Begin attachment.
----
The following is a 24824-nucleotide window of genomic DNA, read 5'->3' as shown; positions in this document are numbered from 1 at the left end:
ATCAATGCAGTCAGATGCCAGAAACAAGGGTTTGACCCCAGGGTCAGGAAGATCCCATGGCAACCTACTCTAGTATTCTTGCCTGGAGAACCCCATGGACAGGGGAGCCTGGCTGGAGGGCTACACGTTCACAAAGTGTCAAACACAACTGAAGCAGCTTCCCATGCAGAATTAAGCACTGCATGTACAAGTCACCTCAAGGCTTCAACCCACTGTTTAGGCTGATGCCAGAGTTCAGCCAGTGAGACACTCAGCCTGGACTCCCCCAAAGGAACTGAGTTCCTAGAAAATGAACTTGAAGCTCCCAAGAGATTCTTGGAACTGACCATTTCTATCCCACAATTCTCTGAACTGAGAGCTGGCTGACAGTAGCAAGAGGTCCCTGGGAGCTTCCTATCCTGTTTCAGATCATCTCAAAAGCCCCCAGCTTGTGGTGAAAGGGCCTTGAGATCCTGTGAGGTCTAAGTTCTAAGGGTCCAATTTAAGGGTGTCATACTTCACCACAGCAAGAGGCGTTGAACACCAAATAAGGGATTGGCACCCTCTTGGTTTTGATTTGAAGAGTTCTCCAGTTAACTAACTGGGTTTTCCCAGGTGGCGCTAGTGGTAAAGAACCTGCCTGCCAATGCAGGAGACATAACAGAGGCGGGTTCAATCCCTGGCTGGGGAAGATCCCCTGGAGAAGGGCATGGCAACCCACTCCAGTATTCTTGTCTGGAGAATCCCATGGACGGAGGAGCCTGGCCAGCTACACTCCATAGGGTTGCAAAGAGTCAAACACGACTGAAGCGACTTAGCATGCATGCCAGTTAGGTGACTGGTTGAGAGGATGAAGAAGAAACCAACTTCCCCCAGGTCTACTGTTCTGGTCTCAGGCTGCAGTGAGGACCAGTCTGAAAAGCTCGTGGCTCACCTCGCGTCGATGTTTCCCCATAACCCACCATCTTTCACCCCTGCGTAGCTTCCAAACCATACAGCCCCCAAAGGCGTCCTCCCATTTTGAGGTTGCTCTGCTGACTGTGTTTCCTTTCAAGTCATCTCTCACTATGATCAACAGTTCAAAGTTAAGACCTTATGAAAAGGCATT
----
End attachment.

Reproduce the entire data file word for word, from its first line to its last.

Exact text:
The following is a 24824-nucleotide window of genomic DNA, read 5'->3' as shown; positions in this document are numbered from 1 at the left end:
ATCAATGCAGTCAGATGCCAGAAACAAGGGTTTGACCCCAGGGTCAGGAAGATCCCATGGCAACCTACTCTAGTATTCTTGCCTGGAGAACCCCATGGACAGGGGAGCCTGGCTGGAGGGCTACACGTTCACAAAGTGTCAAACACAACTGAAGCAGCTTCCCATGCAGAATTAAGCACTGCATGTACAAGTCACCTCAAGGCTTCAACCCACTGTTTAGGCTGATGCCAGAGTTCAGCCAGTGAGACACTCAGCCTGGACTCCCCCAAAGGAACTGAGTTCCTAGAAAATGAACTTGAAGCTCCCAAGAGATTCTTGGAACTGACCATTTCTATCCCACAATTCTCTGAACTGAGAGCTGGCTGACAGTAGCAAGAGGTCCCTGGGAGCTTCCTATCCTGTTTCAGATCATCTCAAAAGCCCCCAGCTTGTGGTGAAAGGGCCTTGAGATCCTGTGAGGTCTAAGTTCTAAGGGTCCAATTTAAGGGTGTCATACTTCACCACAGCAAGAGGCGTTGAACACCAAATAAGGGATTGGCACCCTCTTGGTTTTGATTTGAAGAGTTCTCCAGTTAACTAACTGGGTTTTCCCAGGTGGCGCTAGTGGTAAAGAACCTGCCTGCCAATGCAGGAGACATAACAGAGGCGGGTTCAATCCCTGGCTGGGGAAGATCCCCTGGAGAAGGGCATGGCAACCCACTCCAGTATTCTTGTCTGGAGAATCCCATGGACGGAGGAGCCTGGCCAGCTACACTCCATAGGGTTGCAAAGAGTCAAACACGACTGAAGCGACTTAGCATGCATGCCAGTTAGGTGACTGGTTGAGAGGATGAAGAAGAAACCAACTTCCCCCAGGTCTACTGTTCTGGTCTCAGGCTGCAGTGAGGACCAGTCTGAAAAGCTCGTGGCTCACCTCGCGTCGATGTTTCCCCATAACCCACCATCTTTCACCCCTGCGTAGCTTCCAAACCATACAGCCCCCAAAGGCGTCCTCCCATTTTGAGGTTGCTCTGCTGACTGTGTTTCCTTTCAAGTCATCTCTCACTATGATCAACAGTTCAAAGTTAAGACCTTATGAAAAGGCATT